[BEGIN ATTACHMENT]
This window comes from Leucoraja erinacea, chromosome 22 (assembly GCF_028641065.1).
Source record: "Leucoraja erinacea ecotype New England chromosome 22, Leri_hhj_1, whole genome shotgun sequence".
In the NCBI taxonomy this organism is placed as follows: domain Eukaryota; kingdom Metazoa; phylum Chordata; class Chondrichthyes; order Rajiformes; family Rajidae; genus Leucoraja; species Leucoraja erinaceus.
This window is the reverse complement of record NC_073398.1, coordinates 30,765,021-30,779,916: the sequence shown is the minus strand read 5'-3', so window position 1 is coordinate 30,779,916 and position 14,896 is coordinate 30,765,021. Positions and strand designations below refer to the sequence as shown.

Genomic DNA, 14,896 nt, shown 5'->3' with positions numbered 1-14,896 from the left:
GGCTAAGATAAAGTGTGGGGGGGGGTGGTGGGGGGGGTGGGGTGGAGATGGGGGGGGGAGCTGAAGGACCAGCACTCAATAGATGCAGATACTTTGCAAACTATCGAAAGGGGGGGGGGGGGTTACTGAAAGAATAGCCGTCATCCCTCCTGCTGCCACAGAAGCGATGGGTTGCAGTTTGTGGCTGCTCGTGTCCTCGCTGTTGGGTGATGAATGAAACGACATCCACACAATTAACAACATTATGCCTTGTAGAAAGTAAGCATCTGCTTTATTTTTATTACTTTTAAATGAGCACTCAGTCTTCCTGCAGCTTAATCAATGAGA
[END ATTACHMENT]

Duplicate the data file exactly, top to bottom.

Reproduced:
This window comes from Leucoraja erinacea, chromosome 22 (assembly GCF_028641065.1).
Source record: "Leucoraja erinacea ecotype New England chromosome 22, Leri_hhj_1, whole genome shotgun sequence".
In the NCBI taxonomy this organism is placed as follows: domain Eukaryota; kingdom Metazoa; phylum Chordata; class Chondrichthyes; order Rajiformes; family Rajidae; genus Leucoraja; species Leucoraja erinaceus.
This window is the reverse complement of record NC_073398.1, coordinates 30,765,021-30,779,916: the sequence shown is the minus strand read 5'-3', so window position 1 is coordinate 30,779,916 and position 14,896 is coordinate 30,765,021. Positions and strand designations below refer to the sequence as shown.

Genomic DNA, 14,896 nt, shown 5'->3' with positions numbered 1-14,896 from the left:
GGCTAAGATAAAGTGTGGGGGGGGGTGGTGGGGGGGGTGGGGTGGAGATGGGGGGGGGAGCTGAAGGACCAGCACTCAATAGATGCAGATACTTTGCAAACTATCGAAAGGGGGGGGGGGGGTTACTGAAAGAATAGCCGTCATCCCTCCTGCTGCCACAGAAGCGATGGGTTGCAGTTTGTGGCTGCTCGTGTCCTCGCTGTTGGGTGATGAATGAAACGACATCCACACAATTAACAACATTATGCCTTGTAGAAAGTAAGCATCTGCTTTATTTTTATTACTTTTAAATGAGCACTCAGTCTTCCTGCAGCTTAATCAATGAGA